Let's stop comparing ourselves with other schools

Online learning has led to comparisons between schools – but each has its own unique circumstances, says Michael Tidd
25th January 2021, 1:18pm
Michael Tidd


Let's stop comparing ourselves with other schools

Coronavirus School Closures: Let's Stop Comparing Schools' Online Learning, Says Headteacher Michael Tidd

Why aren't you doing more to support the children from your classes who are trying to learn from home? Are your families being shortchanged by what you're offering? Because, if you're honest, you could be doing more, couldn't you?

These are not questions I'm asking of you, but rather ones that I bet you've asked of yourself in the past three weeks. 

Having been thrown into this chaos at short notice, with ever-changing goalposts, it's almost universal: no sooner have we got ourselves a vague plan of what we're doing, than we start to ask ourselves whether we should be doing something more.

I don't think this is unique to pandemics, incidentally; it's a fairly common trend throughout the profession, from trainees to old-timers. We look at the classroom next door and wonder whether our displays are up to scratch, whether we should be doing something more whizzy with our lessons and, just as commonly, whether we can ever aspire to be as good.

Online learning: Highlighting the differences between schools

The past few weeks have highlighted the differences between our schools and made them all very public. Comparisons are quickly and frequently drawn, and the question too often asked is: why aren't all schools doing X?

But nobody is interested in the answers, are they? Maybe one school is offering live lessons all day for its Year 1 pupils, but does anyone ask whether they're all able to attend? Or whether the lessons are any good? Or how stressful it is for parents trying to keep up with it while also balancing their jobs, other children and getting the washing done?

Yes, some schools might be knocking out a solid four hours of lessons for every junior pupil, along with interactive quizzes, an online cookery club run by the headteacher, and celebrity introductions to every lesson. 

But there'll also be other schools desperately trying to staff their on-site provision, while worrying about the increasing number of colleagues off isolating, or worse.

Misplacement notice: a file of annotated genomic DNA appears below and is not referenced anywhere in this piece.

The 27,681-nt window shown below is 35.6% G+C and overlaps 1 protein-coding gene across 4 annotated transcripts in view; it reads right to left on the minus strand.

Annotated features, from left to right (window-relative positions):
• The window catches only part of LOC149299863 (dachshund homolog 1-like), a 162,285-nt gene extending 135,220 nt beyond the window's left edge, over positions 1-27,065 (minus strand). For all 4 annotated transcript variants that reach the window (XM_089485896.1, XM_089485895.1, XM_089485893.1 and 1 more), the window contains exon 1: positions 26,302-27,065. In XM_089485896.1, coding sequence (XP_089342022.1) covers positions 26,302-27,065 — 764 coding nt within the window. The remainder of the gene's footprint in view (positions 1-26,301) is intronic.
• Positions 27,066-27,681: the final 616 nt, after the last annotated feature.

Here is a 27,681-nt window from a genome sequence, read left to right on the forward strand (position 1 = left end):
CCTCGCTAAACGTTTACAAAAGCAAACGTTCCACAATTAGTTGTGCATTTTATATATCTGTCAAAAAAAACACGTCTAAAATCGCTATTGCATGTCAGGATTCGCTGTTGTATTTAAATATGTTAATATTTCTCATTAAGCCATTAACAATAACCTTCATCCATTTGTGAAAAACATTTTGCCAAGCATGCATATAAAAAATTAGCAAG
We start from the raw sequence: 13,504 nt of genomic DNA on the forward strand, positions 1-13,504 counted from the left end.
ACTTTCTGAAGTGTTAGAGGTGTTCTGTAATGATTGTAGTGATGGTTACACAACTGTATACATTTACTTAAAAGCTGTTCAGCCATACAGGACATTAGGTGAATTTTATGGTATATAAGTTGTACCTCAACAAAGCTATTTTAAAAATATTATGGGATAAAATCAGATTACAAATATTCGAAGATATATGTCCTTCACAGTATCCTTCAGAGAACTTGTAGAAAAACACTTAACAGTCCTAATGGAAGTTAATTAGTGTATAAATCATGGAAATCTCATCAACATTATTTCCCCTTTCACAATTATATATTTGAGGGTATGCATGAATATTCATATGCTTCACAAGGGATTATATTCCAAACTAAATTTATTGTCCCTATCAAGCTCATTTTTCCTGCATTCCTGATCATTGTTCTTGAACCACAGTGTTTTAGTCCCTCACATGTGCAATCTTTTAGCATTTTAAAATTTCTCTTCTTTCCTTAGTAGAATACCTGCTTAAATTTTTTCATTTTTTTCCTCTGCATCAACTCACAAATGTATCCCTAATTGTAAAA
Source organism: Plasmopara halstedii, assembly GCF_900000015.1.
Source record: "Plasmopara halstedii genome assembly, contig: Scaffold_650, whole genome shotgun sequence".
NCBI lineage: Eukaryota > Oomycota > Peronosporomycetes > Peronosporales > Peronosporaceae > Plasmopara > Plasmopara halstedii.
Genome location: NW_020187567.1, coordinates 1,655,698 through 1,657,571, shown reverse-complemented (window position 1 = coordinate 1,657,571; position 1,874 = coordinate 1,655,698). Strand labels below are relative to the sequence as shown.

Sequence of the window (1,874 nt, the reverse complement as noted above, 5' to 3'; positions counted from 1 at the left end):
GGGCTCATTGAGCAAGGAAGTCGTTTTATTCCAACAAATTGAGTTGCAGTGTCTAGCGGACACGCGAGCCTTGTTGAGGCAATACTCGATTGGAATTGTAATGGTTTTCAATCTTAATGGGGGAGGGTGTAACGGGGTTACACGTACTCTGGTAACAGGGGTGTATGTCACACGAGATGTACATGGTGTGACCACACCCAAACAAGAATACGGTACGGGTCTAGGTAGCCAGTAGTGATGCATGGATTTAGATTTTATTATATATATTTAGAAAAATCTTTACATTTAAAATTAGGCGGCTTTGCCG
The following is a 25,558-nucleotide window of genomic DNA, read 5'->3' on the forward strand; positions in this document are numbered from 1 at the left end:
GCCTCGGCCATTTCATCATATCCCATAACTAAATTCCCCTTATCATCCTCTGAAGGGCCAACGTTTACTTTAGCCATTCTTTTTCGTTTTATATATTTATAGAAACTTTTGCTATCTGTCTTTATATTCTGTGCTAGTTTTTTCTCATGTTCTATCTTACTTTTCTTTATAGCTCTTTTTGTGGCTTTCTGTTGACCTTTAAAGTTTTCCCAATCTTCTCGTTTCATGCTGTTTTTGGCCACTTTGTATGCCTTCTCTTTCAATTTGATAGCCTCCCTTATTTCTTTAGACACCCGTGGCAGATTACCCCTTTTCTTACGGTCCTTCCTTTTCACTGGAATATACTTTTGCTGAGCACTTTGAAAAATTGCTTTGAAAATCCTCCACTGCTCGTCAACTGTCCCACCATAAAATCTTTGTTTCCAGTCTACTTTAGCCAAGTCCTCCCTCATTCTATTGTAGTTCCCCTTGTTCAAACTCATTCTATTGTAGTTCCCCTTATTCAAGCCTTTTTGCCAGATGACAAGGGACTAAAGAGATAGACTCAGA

There'll be schools where every spare moment is spent not compiling a montage of home highlights but chasing up social workers, attending core group meetings and desperately trying to get food to the family in temporary accommodation.

No sense in comparing ourselves with others

Some schools will have whole teams sharing out the work, while others will have single teachers trying to keep on top of the day job, while also providing feedback on assignments completed on an unfamiliar learning platform, and replying to emails from baffled parents at the end of their wits.

The circumstances in which we all find ourselves are unique. Our schools, our staff, our pupils and families, our technology, our key-worker numbers - even the catering arrangements have an impact. So there is no sense in trying to compare ourselves with others.

The big industries that have sent staff home to work have simply taken desk jobs and relocated the desks; in schools, the whole job of teaching has been tipped on its head - and we're still open to a third of pupils. 

Those big businesses add warnings to their websites and phone lines: because of Covid, you might not get the service you're used to. Schools still have to offer the same service as usual, and then a whole new layer on top.

So, yes, maybe you could be doing more, and maybe you soon will be able to, if this situation rolls on as it appears it might. But, for now, you can bet your set-up is a lot better now than you'd ever have thought a year ago. 

So, rather than focusing on what you haven't done yet, take a moment to appreciate what your team has achieved.

Michael Tidd is headteacher at East Preston Junior School in West Sussex. He tweets @MichaelT1979

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